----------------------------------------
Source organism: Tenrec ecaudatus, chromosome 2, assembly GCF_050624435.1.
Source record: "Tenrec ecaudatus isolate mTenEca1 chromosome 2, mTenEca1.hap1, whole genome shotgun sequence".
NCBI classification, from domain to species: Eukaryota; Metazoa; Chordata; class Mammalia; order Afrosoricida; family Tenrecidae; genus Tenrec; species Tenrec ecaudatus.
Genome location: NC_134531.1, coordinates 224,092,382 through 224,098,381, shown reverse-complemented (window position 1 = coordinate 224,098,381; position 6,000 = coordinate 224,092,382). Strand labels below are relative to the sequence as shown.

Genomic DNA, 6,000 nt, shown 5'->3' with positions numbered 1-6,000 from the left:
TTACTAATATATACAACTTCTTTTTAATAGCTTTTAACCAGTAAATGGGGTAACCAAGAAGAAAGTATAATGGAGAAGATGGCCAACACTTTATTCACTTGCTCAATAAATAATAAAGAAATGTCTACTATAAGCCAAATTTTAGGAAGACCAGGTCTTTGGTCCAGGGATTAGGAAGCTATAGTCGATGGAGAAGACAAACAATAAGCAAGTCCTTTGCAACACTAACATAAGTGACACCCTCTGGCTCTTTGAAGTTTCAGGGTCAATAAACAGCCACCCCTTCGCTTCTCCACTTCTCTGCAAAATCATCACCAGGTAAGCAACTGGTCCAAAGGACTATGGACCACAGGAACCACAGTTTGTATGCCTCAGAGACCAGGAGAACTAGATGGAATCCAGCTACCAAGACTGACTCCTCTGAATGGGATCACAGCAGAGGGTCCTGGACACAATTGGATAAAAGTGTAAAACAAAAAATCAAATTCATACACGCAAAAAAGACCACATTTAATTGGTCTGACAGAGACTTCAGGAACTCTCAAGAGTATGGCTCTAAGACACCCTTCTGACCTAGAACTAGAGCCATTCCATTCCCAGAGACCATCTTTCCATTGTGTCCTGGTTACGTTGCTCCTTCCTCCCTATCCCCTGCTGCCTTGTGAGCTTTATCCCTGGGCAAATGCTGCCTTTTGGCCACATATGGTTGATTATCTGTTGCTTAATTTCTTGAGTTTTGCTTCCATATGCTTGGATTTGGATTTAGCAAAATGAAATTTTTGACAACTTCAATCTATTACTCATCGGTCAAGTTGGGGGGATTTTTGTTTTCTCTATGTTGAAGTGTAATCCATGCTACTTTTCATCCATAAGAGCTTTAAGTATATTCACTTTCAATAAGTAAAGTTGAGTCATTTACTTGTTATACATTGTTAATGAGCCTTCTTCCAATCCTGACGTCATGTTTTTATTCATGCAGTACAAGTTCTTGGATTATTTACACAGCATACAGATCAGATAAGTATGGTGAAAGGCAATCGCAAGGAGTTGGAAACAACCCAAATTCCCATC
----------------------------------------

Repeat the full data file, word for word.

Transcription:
Source organism: Tenrec ecaudatus, chromosome 2, assembly GCF_050624435.1.
Source record: "Tenrec ecaudatus isolate mTenEca1 chromosome 2, mTenEca1.hap1, whole genome shotgun sequence".
NCBI classification, from domain to species: Eukaryota; Metazoa; Chordata; class Mammalia; order Afrosoricida; family Tenrecidae; genus Tenrec; species Tenrec ecaudatus.
Genome location: NC_134531.1, coordinates 224,092,382 through 224,098,381, shown reverse-complemented (window position 1 = coordinate 224,098,381; position 6,000 = coordinate 224,092,382). Strand labels below are relative to the sequence as shown.

Genomic DNA, 6,000 nt, shown 5'->3' with positions numbered 1-6,000 from the left:
TTACTAATATATACAACTTCTTTTTAATAGCTTTTAACCAGTAAATGGGGTAACCAAGAAGAAAGTATAATGGAGAAGATGGCCAACACTTTATTCACTTGCTCAATAAATAATAAAGAAATGTCTACTATAAGCCAAATTTTAGGAAGACCAGGTCTTTGGTCCAGGGATTAGGAAGCTATAGTCGATGGAGAAGACAAACAATAAGCAAGTCCTTTGCAACACTAACATAAGTGACACCCTCTGGCTCTTTGAAGTTTCAGGGTCAATAAACAGCCACCCCTTCGCTTCTCCACTTCTCTGCAAAATCATCACCAGGTAAGCAACTGGTCCAAAGGACTATGGACCACAGGAACCACAGTTTGTATGCCTCAGAGACCAGGAGAACTAGATGGAATCCAGCTACCAAGACTGACTCCTCTGAATGGGATCACAGCAGAGGGTCCTGGACACAATTGGATAAAAGTGTAAAACAAAAAATCAAATTCATACACGCAAAAAAGACCACATTTAATTGGTCTGACAGAGACTTCAGGAACTCTCAAGAGTATGGCTCTAAGACACCCTTCTGACCTAGAACTAGAGCCATTCCATTCCCAGAGACCATCTTTCCATTGTGTCCTGGTTACGTTGCTCCTTCCTCCCTATCCCCTGCTGCCTTGTGAGCTTTATCCCTGGGCAAATGCTGCCTTTTGGCCACATATGGTTGATTATCTGTTGCTTAATTTCTTGAGTTTTGCTTCCATATGCTTGGATTTGGATTTAGCAAAATGAAATTTTTGACAACTTCAATCTATTACTCATCGGTCAAGTTGGGGGGATTTTTGTTTTCTCTATGTTGAAGTGTAATCCATGCTACTTTTCATCCATAAGAGCTTTAAGTATATTCACTTTCAATAAGTAAAGTTGAGTCATTTACTTGTTATACATTGTTAATGAGCCTTCTTCCAATCCTGACGTCATGTTTTTATTCATGCAGTACAAGTTCTTGGATTATTTACACAGCATACAGATCAGATAAGTATGGTGAAAGGCAATCGCAAGGAGTTGGAAACAACCCAAATTCCCATC